The Big Apple


New York City - Wikipedia, the free encyclopedia
"New York is the most populous city in the United States and the center of the New York Metropolitan Area, one of the most populous metropolitan areas in the world. New York exerts a significant impact upon global commerce, finance, media, art, fashion, research, technology, education, and entertainment. The home of the United Nations Headquarters, New York is an important center for international diplomacy and has been described as the cultural capital of the world. The city is also referred to as New York City or The City of New York to distinguish it from the State of New York, of which it is a part...."

Birthplace of

Woody Allen, Allen Stewart Konigsberg, in Brooklyn, on 1 Dec 1935
Robert Barro, on 28 Sep 1944
Walter Block, in Brooklyn, on 21 Aug 1941
Harry Browne, Harry Edson Browne, on 17 Jun 1933
UpdWilliam Henry Chamberlin, in Brooklyn, on 17 Feb 1897
Frank Chodorov, Fishel Chodorowsky, on 15 Feb 1887
Richard Ebeling, on 1950
Milton Friedman, in Brooklyn, on 31 Jul 1912
Alan Greenspan, on 6 Mar 1926
John Jay, on 12 Dec 1745
Leonard Liggio, in The Bronx, on 5 Jul 1933
Patrick McGoohan, in Astoria, on 19 Mar 1928
Robert Nozick, in Brooklyn, on 16 Nov 1938
Ralph Raico, in East Harlem, on 23 Oct 1936
George Reisman, George Gerald Reisman, on 13 Jan 1937
Murray Rothbard, Murray Newton Rothbard, in Bronx, on 2 Mar 1926
Aaron Russo, in Brooklyn, on 14 Feb 1943
Joan Kennedy Taylor, in Manhattan, on 21 Dec 1926
Jimmie Walker, in South Bronx, on 25 Jun 1947
Robert Anton Wilson, in Brooklyn, on 18 Jan 1932

Deathplace of

Frank Chodorov, on 28 Dec 1966
William Lloyd Garrison, on 24 May 1879
Henry George, on 29 Oct 1897
Ludwig von Mises, on 10 Oct 1973
Thomas Paine, in Greenwich Village, on 8 Jun 1809
Ayn Rand, on 6 Mar 1982
Murray Rothbard, on 7 Jan 1995
Joan Kennedy Taylor, on 29 Oct 2005

Conferences and Conventions

Manhattan Libertarian Party, Manhattan Libertarian Party Anual Convention, in Manhattan, on 21 Jan 2006


New York Politics '93, by Murray Rothbard, The Rothbard-Rockwell Report, Aug 1993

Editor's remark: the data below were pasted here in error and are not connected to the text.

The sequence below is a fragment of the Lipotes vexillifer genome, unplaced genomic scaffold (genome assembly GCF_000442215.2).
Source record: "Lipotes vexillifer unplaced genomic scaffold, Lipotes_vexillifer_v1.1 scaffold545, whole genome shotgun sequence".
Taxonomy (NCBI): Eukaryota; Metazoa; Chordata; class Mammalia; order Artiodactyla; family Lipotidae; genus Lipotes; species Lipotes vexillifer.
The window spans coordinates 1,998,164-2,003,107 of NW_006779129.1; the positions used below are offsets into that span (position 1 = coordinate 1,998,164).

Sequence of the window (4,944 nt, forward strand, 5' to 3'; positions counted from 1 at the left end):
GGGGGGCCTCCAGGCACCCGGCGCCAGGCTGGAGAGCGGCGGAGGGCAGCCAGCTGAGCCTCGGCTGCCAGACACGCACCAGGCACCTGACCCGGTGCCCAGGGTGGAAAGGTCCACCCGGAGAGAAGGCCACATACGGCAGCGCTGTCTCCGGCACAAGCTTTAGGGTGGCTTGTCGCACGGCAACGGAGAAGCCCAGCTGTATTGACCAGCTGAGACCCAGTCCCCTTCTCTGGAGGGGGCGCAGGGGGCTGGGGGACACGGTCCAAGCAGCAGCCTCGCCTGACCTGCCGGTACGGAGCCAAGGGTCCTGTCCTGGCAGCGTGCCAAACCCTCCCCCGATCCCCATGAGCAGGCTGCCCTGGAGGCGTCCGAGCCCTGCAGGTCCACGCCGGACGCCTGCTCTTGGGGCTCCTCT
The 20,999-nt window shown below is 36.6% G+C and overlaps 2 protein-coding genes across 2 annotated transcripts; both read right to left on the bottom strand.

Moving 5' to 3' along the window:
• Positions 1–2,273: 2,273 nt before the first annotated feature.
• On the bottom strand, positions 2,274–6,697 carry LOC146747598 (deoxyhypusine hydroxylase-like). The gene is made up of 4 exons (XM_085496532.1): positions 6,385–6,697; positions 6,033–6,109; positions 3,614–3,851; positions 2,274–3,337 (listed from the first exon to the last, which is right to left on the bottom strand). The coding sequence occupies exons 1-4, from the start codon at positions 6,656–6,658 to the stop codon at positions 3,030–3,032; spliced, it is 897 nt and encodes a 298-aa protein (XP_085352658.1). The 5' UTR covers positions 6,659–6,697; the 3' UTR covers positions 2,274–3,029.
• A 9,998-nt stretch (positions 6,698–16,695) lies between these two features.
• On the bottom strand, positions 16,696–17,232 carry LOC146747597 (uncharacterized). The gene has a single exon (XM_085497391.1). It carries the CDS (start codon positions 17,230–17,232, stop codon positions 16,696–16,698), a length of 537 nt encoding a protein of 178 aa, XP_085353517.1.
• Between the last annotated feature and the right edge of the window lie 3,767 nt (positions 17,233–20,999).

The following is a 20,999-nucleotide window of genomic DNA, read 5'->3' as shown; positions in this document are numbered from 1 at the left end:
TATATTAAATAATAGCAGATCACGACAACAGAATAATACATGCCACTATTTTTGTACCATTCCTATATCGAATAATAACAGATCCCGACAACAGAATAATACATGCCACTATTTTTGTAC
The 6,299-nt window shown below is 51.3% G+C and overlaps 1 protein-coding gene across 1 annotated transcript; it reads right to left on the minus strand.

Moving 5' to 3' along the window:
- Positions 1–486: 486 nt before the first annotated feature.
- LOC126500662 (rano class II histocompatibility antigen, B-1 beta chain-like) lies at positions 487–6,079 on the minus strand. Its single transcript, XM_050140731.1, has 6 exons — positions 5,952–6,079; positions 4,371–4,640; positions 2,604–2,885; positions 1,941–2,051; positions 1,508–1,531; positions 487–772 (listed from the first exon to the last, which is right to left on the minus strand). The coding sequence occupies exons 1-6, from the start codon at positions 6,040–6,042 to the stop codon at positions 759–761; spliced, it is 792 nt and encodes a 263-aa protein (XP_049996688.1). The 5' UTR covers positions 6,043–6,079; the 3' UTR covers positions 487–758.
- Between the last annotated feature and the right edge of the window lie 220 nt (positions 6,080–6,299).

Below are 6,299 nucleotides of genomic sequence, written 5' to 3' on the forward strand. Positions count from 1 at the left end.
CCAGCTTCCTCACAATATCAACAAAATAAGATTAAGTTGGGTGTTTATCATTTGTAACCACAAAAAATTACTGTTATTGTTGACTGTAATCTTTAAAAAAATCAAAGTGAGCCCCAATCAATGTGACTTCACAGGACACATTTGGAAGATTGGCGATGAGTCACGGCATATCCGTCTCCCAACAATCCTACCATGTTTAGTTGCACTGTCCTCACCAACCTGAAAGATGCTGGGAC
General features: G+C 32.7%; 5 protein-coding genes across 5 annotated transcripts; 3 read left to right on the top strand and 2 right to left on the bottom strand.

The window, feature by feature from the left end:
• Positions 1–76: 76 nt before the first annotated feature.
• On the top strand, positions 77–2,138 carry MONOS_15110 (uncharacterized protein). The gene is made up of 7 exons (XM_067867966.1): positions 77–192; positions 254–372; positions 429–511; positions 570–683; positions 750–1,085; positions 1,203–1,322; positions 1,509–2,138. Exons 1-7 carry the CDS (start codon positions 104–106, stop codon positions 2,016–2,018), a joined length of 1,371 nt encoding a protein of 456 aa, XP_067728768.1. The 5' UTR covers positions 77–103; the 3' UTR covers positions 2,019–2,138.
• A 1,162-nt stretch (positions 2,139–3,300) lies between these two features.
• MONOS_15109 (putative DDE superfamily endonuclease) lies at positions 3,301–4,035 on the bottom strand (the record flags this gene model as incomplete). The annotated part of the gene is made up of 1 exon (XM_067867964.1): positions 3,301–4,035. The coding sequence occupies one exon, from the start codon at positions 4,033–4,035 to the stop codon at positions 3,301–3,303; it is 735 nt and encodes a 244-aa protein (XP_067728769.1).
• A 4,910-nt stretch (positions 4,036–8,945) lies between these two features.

Discusses the potential outcome of the 1993 New York City Mayoral race between David Dinkins and Rudolph Giuliani, plus a cast of others
"New York is of course a famously left-wing city ... But while the city may be overwhelmingly leftist and Democratic, a complicating factor is race. New York has always been a hotbed of ethnic and racial conflict, but in the days of the old-time political bosses, the guys in the smoke-filled rooms could come out with electoral tickets that were carefully racially and ethnically balanced."
Samuel Edward Konkin III, by Jeff Riggenbach, 29 Jul 2010
Biographical essay; including examination of Konkin's ideas on the Counter-Economy; transcript of "The Libertarian Tradition" podcast of 20 July 2010
"Libertarians tended to gravitate toward certain metropolitan areas. New York was the major center of libertarian social and intellectual activity until sometime in the early 1970s, when the focus of the movement shifted to Los Angeles. ... Back in Madison, [Konkin] schemed on how to get to New York, where he could build his new relationship with Rothbard and attend Mises's famous seminar at New York University. He transferred to NYU in the fall term of 1970. ... There was much going on in Manhattan in the early '70s, much libertarian ferment and growth. ... There were talks, parties, gatherings of every kind."
The Disastrous World of the New York Subway, Part 1, by Gregory Bresiger, Future of Freedom, Feb 2006
"This reminds me of a ... trip a few months ago. At Jackson Heights, the train, which was supposed to be an express but had been going local, suddenly stopped for a public debate that didn't amuse weary riders coming home from work: the conductor and the motorman had started arguing over the public address system."
The Disastrous World of the New York Subway, Part 2, by Gregory Bresiger, Future of Freedom, Mar 2006
"So, depending on how you measure it, the Second Avenue subway is either 50 or 60 years behind schedule. And a month or so ago, voters approved a new $2.9 billion bond referendum to build — you guessed it! — the Second Avenue subway. Yet the Second Avenue subway is today no closer to a reality than, say, the MTA is to cutting subway fares ..."
The Disastrous World of the New York Subway, Part 3, by Gregory Bresiger, Future of Freedom, Apr 2006
"New York City's mayor, Michael Bloomberg, like so many other politicians before him, is angry with the transit workers' union. He's safe. He doesn't have to ride the subways. He can always blame government authorities or someone else for the dreadful state of the trains. It's a common strategy whenever things go wrong in government."


Ron Paul NYC Meetup Group at the NRA, 26 Sep 2007
Big Apple Friends of the NRA dinner at the Masonic Temple, 71 West 23rd Street